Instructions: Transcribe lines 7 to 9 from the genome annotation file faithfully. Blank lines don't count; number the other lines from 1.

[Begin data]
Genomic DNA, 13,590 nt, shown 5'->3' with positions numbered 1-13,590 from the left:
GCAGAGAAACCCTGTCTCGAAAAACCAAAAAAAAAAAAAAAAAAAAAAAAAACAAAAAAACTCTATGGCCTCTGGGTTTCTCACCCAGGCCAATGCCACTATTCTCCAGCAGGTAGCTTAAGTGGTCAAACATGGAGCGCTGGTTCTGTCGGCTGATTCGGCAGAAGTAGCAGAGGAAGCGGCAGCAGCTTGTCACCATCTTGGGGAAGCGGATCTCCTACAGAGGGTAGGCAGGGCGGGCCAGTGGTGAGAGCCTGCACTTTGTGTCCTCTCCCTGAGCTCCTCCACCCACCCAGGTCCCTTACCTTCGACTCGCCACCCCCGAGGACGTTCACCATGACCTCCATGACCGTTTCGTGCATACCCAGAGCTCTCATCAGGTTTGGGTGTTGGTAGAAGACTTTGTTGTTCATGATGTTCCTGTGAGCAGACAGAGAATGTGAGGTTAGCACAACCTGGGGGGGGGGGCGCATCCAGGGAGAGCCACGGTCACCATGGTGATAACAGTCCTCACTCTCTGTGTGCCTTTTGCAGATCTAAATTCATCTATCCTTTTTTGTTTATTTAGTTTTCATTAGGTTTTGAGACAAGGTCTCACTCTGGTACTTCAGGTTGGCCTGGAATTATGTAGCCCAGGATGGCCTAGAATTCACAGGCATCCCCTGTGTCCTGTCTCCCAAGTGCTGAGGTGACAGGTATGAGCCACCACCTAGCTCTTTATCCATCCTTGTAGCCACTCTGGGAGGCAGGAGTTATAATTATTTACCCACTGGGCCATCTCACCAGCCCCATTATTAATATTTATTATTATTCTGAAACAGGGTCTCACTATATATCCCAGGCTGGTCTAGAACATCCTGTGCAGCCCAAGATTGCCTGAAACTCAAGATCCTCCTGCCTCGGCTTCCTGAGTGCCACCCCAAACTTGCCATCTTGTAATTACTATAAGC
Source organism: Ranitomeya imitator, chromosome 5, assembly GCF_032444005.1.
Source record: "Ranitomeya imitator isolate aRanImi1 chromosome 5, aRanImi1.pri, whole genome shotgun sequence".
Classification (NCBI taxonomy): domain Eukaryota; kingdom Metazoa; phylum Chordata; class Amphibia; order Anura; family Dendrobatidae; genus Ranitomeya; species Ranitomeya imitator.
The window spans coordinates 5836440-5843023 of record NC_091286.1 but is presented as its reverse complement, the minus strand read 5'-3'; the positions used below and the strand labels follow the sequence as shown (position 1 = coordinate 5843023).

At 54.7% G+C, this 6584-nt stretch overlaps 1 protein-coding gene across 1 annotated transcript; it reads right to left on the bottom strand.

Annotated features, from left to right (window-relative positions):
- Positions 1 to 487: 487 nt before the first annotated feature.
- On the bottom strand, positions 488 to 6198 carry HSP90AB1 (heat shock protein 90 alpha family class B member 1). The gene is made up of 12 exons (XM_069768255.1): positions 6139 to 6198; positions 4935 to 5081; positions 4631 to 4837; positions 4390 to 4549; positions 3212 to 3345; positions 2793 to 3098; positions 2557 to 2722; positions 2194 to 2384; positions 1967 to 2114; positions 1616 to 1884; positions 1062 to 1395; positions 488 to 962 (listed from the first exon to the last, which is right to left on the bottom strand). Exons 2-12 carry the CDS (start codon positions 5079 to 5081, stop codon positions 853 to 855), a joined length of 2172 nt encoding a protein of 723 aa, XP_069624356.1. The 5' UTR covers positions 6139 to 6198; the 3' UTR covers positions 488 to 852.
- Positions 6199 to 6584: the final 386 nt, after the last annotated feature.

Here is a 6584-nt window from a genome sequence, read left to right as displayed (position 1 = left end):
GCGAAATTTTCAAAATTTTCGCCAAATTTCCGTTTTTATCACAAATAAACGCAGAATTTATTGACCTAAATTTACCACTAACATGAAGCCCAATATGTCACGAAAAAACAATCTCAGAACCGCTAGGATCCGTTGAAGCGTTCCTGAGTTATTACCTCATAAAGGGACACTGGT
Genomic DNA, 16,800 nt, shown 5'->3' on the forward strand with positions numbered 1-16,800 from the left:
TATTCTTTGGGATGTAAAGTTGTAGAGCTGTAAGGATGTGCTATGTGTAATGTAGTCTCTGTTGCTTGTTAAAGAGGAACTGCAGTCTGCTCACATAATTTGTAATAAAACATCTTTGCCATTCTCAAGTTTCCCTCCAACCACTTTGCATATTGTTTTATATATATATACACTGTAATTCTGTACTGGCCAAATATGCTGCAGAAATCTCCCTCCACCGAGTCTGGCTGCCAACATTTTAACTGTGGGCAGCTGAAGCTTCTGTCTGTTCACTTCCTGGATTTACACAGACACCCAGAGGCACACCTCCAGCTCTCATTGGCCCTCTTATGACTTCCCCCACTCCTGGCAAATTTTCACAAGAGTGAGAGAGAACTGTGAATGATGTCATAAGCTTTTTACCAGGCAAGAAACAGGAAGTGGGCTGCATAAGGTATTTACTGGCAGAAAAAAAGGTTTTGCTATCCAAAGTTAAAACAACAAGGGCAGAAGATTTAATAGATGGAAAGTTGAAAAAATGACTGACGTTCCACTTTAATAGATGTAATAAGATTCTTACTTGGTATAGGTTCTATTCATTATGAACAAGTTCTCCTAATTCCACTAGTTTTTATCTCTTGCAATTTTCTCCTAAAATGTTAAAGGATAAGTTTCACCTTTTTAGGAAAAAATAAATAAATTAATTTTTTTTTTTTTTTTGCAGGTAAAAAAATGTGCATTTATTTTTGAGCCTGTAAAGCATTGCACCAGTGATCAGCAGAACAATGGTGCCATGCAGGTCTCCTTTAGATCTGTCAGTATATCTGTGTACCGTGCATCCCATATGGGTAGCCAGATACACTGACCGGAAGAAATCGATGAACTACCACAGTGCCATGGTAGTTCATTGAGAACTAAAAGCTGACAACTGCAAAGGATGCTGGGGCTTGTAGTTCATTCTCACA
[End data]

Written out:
At 54.7% G+C, this 6584-nt stretch overlaps 1 protein-coding gene across 1 annotated transcript; it reads right to left on the bottom strand.

Annotated features, from left to right (window-relative positions):
- Positions 1 to 487: 487 nt before the first annotated feature.